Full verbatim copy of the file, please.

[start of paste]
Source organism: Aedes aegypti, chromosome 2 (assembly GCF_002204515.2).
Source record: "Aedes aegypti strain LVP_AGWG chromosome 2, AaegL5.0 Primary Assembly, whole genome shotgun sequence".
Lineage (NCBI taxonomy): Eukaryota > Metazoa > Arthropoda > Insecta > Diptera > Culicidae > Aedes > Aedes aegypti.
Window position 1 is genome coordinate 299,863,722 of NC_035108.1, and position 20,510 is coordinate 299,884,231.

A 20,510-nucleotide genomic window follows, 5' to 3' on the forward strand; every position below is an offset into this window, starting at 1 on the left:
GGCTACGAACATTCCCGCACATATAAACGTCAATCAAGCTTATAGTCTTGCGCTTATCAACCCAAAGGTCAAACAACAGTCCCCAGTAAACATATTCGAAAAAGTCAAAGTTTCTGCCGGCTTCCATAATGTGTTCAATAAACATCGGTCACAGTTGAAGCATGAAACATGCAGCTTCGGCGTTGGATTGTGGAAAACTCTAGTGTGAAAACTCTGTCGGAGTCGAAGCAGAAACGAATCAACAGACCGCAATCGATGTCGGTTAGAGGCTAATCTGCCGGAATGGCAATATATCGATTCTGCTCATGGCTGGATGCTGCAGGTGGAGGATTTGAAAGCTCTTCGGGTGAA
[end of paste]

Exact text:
Source organism: Aedes aegypti, chromosome 2 (assembly GCF_002204515.2).
Source record: "Aedes aegypti strain LVP_AGWG chromosome 2, AaegL5.0 Primary Assembly, whole genome shotgun sequence".
Lineage (NCBI taxonomy): Eukaryota > Metazoa > Arthropoda > Insecta > Diptera > Culicidae > Aedes > Aedes aegypti.
Window position 1 is genome coordinate 299,863,722 of NC_035108.1, and position 20,510 is coordinate 299,884,231.

A 20,510-nucleotide genomic window follows, 5' to 3' on the forward strand; every position below is an offset into this window, starting at 1 on the left:
GGCTACGAACATTCCCGCACATATAAACGTCAATCAAGCTTATAGTCTTGCGCTTATCAACCCAAAGGTCAAACAACAGTCCCCAGTAAACATATTCGAAAAAGTCAAAGTTTCTGCCGGCTTCCATAATGTGTTCAATAAACATCGGTCACAGTTGAAGCATGAAACATGCAGCTTCGGCGTTGGATTGTGGAAAACTCTAGTGTGAAAACTCTGTCGGAGTCGAAGCAGAAACGAATCAACAGACCGCAATCGATGTCGGTTAGAGGCTAATCTGCCGGAATGGCAATATATCGATTCTGCTCATGGCTGGATGCTGCAGGTGGAGGATTTGAAAGCTCTTCGGGTGAA